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Preston’s lost Shambles, demolished to build the Miller Arcade

Posted on - 25th June, 2023 - 7:00pm | Author - | Posted in - History, Preston City Centre, Preston News
The Shambles in Lancaster Road, 1880s Pic: Preston Digital Archive
The Shambles in Lancaster Road, 1880s Pic: Preston Digital Archive

There once stood a long row of shops on land that is now occupied by the Harris and Miller Arcade. This was known as the Shambles. The end of the row containing the old Post Office survived until 1899, when the Miller Arcade was built. This was also the J Winn Butcher shop. Shambles means a place where animals are slaughtered, the word was also used to indicate a row of butchers shops. At the other end of the row was the appropriately named Shoulder of Mutton Inn.

Map of Preston in 1895, before Miller Arcade was built Pic: Preston Digital Archive
Map of Preston in 1895, before Miller Arcade was built Pic: Preston Digital Archive

The Harris Art gallery

The surviving end of the Shambles can be seen in the painting below.

The Harris was opened in 1893 as the result of a 1877 bequest from Edmund Robert Harris, who was a lawyer in Preston. He left the sum of £300,000 to be used in part for the building of a free library, museum and art gallery.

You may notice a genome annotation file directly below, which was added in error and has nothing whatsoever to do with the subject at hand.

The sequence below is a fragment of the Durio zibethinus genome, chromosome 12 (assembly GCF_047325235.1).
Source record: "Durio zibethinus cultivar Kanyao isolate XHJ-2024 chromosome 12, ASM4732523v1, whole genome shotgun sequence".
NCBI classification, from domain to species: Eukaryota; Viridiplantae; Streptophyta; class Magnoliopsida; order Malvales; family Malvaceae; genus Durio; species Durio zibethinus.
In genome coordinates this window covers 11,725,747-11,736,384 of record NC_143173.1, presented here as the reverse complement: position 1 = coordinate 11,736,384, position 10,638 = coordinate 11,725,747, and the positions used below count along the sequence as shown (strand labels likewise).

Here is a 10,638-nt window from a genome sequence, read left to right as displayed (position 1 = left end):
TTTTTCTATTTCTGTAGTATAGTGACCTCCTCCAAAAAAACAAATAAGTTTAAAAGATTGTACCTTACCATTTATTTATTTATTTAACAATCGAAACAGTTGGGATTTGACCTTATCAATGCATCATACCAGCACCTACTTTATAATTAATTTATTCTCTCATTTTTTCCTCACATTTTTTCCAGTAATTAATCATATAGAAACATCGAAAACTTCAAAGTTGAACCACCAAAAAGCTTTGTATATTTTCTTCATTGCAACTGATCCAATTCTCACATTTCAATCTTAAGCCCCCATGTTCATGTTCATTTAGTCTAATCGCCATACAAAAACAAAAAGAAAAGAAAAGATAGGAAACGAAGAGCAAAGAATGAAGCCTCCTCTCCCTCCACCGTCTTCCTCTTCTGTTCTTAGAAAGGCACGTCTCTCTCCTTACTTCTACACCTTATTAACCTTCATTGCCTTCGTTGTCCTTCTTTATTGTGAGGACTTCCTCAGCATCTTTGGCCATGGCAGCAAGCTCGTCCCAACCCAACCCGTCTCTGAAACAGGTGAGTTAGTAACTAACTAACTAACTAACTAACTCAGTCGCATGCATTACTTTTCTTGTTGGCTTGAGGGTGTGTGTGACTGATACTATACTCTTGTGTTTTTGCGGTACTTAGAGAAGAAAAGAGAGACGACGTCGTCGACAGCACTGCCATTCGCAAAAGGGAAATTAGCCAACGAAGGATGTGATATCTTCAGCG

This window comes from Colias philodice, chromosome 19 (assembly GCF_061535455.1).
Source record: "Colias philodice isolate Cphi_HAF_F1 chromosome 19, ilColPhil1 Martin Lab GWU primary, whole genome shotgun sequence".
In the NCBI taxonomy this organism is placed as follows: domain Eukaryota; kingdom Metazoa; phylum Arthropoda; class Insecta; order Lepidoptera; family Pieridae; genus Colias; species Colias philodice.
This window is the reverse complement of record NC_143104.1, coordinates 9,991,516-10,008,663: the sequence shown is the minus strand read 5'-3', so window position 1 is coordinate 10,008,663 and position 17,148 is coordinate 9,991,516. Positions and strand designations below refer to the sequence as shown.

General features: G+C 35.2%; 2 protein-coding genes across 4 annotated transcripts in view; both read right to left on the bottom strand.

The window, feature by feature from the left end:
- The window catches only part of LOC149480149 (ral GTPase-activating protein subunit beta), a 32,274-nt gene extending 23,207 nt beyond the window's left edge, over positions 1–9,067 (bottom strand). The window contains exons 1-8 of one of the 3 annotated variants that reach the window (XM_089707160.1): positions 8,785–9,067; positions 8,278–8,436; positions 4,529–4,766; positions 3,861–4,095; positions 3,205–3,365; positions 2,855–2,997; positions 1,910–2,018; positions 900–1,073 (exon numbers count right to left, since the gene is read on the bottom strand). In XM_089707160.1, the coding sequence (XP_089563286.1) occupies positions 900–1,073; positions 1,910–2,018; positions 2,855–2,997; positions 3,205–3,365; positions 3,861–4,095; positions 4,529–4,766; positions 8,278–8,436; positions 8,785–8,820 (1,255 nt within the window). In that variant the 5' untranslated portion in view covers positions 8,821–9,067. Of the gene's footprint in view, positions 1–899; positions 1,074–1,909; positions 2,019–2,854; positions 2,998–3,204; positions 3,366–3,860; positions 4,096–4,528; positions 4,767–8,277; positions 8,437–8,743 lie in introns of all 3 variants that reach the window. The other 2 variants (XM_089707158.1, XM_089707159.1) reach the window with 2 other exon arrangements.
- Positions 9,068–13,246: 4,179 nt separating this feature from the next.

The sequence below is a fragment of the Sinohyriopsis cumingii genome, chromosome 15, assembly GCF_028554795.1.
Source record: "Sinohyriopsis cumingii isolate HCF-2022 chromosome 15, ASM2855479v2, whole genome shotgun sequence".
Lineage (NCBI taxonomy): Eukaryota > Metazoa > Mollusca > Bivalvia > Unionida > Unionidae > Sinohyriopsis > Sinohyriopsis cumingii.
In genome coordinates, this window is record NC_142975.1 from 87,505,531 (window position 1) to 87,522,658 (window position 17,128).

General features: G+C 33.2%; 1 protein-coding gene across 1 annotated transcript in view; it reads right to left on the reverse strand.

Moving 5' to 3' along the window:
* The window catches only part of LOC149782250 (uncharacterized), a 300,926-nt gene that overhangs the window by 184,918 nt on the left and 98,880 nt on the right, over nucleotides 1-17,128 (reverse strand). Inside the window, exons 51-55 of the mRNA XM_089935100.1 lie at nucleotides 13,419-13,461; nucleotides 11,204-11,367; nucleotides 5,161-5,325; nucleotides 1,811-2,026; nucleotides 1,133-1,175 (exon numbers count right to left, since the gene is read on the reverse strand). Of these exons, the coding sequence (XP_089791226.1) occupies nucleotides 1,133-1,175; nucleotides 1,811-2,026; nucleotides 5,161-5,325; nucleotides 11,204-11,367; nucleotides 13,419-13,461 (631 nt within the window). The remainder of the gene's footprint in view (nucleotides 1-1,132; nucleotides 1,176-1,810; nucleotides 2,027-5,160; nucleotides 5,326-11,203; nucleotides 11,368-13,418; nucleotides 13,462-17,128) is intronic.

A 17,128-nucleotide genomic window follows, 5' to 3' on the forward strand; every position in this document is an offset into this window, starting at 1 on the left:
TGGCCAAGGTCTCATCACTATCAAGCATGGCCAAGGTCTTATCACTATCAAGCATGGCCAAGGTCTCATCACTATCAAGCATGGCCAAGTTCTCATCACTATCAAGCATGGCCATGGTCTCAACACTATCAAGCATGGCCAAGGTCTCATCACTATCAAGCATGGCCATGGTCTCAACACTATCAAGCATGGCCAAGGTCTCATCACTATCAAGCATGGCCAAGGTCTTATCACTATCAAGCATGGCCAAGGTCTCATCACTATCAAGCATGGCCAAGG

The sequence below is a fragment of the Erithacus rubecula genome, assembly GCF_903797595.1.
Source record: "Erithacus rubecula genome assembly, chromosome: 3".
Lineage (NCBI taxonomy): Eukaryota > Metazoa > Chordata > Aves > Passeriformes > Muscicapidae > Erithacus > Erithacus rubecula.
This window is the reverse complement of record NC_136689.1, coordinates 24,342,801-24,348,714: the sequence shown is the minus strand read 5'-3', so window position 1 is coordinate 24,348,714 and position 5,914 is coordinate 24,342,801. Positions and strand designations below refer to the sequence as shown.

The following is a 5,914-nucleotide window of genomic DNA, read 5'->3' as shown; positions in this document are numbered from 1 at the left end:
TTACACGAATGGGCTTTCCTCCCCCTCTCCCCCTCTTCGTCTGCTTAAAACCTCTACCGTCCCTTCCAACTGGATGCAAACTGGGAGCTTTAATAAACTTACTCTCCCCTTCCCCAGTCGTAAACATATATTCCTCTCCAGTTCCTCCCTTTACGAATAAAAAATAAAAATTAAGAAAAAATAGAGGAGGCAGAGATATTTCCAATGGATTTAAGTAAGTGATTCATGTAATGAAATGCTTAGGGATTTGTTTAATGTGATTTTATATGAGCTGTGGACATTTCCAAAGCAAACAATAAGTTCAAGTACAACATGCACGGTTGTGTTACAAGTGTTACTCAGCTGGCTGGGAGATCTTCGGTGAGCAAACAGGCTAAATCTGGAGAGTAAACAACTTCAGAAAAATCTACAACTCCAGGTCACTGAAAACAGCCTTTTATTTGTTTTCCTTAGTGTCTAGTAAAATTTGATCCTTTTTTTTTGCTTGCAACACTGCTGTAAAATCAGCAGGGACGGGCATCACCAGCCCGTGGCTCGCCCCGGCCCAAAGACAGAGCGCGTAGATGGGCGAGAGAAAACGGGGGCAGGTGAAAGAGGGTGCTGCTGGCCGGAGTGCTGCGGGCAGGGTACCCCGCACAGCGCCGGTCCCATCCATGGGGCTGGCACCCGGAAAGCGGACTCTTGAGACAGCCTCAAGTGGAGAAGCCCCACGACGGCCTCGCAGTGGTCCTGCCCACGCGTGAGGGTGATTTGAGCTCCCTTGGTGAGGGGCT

However, it was not until 1882 that work began. An act of Parliament had to be obtained, so that land could be purchased, and existing buildings, such as the Shambles, compulsorily purchased. The act was known as the Preston Improvement Act (1880).

Lancaster Road by Robert H Bentham, Active 1850-1900 Pic: Harris Gallery
Lancaster Road by Robert H Bentham, Active 1850-1900 Pic: Harris Gallery
An aerial view of Miller Arcade in modern times Pic: Google Earth
An aerial view of Miller Arcade in modern times Pic: Google Earth

Filming in Preston, at Miller Arcade

Miller Arcade interior in 2020 Pic: Tony Worrall
Miller Arcade interior in 2020 Pic: Tony Worrall

In the late Victorian period, shopping arcades were becoming popular and Preston built its own version in 1899 with the Miller Arcade. This is still in use today.

In 1962, the film A Kind of Loving was shot in and around Lancashire. It was a big film at the time, and proved popular at the box office. Some scenes were shot at Miller Arcade, as well as in Blackburn and Manchester. The film starred Alan Bates and June Ritchie. 

A rather bleak and bombed out Manchester was used for the marriage scenes in the ‘kitchen sink’ drama, a genre that became a film staple in the 1960s as they were cheap to make. The distribution company was Anglo Amalgamated Films, which specialised in B movies, and made the first 12 Carry On films.

The trailer can be viewed on YouTube.

The Miller Arcade is Grade II listed and has many fine Victorian features. One of the first shopping arcades was built in London, in 1819, and sold luxury goods. It later inspired many other arcades around the country. The central area of the Miller Arcade has a glass roof to let natural light into the interior. There is also an attractive tiled floor.

Follow Geoffrey on Twitter for more Preston history.

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